Level of vision, not gain in letters seen, marks success of AMD treatment
medwireNews: The number of patients with a particular level of vision may be a better mark of the success of treatment for neovascular age-related macular degeneration (AMD) than the gain or loss of letters able to be seen in logMAR chart testing, suggest researchers.
A score of 6/18 on the Snellen visual acuity (VA) or the ability to see more than 60 letters on the logMAR chart could better reflect the quality of treatment and follow up of AMD patients, since gaining or losing letters may not correlate with good vision, adds the team.
The revised method of assessing AMD treatment also takes into account "starting vision, amount of treatment and follow-up, as well as the effectiveness of the treatment," say S James Talks (The Royal Victoria Infirmary, Newcastle upon Tyne, UK) and colleagues, who report that 50% of patients in their study had a Snellen VA of 6/18 over 4 years of follow up.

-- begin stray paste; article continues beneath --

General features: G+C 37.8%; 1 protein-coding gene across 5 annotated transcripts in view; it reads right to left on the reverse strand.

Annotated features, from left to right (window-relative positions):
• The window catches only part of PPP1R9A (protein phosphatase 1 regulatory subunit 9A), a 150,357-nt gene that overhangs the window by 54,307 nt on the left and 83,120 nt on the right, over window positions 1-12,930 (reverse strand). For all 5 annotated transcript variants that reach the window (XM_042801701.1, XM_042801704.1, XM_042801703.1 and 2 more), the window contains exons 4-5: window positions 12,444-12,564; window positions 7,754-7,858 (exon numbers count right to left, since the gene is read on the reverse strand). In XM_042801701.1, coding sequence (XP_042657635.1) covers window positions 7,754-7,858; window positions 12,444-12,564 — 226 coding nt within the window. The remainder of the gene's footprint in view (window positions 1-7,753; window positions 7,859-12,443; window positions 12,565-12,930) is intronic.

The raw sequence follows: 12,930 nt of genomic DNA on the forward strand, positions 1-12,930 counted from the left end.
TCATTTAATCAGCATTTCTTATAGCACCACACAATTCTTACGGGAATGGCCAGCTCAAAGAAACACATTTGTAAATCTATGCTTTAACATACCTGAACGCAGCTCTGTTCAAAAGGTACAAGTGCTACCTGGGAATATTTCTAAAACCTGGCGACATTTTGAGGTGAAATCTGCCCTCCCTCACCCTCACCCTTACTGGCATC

The study cohort included 1017 patients (mean age=75 years; 666=female) who began treatment with intravitreal ranibizumab between August 2007 and September 2009 and had a minimum of 2 years' follow-up data available. Patients received three loading doses of ranibizumab before follow up began.
In all, 88%, 72%, 64%, and 51% of patients were followed up at 12, 24, 36, and 48 months after treatment initiation.
Reasons for loss to follow up included that patients had health problems preventing them from attending, that they were living in a nursing home, were hospitalized, or deceased, or that they had transferred care elsewhere. The authors analyzed data for all these patients (n=76) and found that 64% of them had 6/18 Snellen VA when they were last seen.
"So it seems likely that failure of treatment was not the main cause for them not continuing follow up," note Talks and co-workers in the British Journal of Ophthalmology.
Overall, just 4.15%, 5.21%, and 6.62% of the cohort had vision of 3/60 - equivalent to fewer than 25 letters - and were thus considered eligible for visual impairment registration, after 12, 24, and 36 months of follow up, respectively, report Talks et al.
Not surprisingly, they remark, the maximum gains in VA were seen among patients with the poorest pretreatment VA (<35 logMAR letters; n=91), with 41% and 83% of these patients gaining more than 15 logMAR letters at 36 and 48 months, respectively.
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By Sarah Guy, medwireNews Reporter